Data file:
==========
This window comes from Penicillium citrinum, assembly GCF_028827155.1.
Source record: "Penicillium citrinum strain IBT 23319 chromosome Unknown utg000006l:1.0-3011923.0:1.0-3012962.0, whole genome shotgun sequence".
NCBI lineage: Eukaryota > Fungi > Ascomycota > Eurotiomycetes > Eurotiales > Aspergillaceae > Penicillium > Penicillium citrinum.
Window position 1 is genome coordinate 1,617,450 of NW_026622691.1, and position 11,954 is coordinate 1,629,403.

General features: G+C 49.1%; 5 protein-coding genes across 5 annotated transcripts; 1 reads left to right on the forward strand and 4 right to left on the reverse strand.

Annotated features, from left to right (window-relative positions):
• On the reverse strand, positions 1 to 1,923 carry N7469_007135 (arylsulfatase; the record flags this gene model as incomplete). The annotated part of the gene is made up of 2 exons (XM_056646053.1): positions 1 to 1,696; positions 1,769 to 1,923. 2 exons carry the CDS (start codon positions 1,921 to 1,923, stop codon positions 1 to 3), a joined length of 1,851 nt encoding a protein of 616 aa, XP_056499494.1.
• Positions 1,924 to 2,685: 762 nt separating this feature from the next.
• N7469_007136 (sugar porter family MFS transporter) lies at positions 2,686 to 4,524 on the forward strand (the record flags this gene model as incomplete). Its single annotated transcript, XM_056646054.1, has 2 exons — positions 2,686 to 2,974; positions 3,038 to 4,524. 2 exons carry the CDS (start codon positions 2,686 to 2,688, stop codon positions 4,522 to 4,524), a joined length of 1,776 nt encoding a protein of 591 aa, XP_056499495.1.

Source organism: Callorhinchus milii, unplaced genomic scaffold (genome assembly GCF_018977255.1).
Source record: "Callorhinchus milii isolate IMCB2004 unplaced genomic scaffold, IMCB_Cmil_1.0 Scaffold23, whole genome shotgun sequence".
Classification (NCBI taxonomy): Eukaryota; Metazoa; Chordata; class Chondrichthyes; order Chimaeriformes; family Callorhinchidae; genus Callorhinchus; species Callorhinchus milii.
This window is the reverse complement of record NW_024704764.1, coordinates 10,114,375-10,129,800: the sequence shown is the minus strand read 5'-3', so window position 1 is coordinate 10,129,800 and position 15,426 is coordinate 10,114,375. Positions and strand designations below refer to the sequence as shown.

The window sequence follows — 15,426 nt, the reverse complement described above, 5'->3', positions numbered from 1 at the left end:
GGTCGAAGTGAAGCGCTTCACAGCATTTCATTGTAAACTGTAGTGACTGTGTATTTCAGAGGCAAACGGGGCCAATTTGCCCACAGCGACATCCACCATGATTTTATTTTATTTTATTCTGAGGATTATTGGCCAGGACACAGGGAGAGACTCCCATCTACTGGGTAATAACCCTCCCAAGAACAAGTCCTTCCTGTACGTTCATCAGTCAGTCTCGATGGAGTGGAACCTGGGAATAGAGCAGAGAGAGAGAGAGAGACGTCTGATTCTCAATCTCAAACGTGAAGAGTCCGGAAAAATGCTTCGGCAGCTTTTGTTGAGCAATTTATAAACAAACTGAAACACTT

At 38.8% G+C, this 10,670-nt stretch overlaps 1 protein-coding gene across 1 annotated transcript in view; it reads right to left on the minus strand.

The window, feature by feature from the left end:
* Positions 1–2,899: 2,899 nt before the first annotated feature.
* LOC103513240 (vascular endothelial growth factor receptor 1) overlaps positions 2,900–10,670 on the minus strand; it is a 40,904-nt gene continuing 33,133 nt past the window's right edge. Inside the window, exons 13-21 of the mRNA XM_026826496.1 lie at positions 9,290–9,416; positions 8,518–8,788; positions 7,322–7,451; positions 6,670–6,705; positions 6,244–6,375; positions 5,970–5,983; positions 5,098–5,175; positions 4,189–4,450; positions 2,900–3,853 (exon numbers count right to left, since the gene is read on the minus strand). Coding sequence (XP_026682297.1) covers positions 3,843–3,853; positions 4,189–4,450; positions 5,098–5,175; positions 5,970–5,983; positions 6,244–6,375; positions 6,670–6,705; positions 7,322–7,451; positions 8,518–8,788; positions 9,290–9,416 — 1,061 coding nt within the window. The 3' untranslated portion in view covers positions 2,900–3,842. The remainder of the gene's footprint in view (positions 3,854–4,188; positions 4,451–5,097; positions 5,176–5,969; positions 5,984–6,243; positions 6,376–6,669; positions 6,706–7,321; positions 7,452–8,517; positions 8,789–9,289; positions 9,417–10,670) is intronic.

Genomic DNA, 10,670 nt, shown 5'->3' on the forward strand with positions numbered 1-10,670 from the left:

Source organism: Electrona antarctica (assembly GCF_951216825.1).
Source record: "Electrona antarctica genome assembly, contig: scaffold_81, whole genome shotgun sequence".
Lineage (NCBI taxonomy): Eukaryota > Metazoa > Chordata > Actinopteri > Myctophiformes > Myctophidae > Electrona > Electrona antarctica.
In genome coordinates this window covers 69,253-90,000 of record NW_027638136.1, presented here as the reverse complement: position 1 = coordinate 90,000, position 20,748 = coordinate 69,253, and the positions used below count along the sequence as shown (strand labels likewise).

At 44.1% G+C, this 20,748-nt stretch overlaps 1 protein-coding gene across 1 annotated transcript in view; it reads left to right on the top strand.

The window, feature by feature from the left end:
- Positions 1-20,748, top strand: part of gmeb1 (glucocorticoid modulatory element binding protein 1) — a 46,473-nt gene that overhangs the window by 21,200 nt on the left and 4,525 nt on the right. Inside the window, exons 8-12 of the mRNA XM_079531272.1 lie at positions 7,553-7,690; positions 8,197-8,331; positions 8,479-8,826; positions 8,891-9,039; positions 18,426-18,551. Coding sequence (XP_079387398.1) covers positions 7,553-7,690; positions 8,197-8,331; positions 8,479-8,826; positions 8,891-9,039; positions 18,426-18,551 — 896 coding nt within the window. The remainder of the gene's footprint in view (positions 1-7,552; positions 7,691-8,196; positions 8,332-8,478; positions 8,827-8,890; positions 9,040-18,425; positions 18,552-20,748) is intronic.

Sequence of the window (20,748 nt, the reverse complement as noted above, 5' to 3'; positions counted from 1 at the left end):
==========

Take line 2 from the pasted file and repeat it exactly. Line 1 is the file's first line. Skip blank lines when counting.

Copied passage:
Source record: "Penicillium citrinum strain IBT 23319 chromosome Unknown utg000006l:1.0-3011923.0:1.0-3012962.0, whole genome shotgun sequence".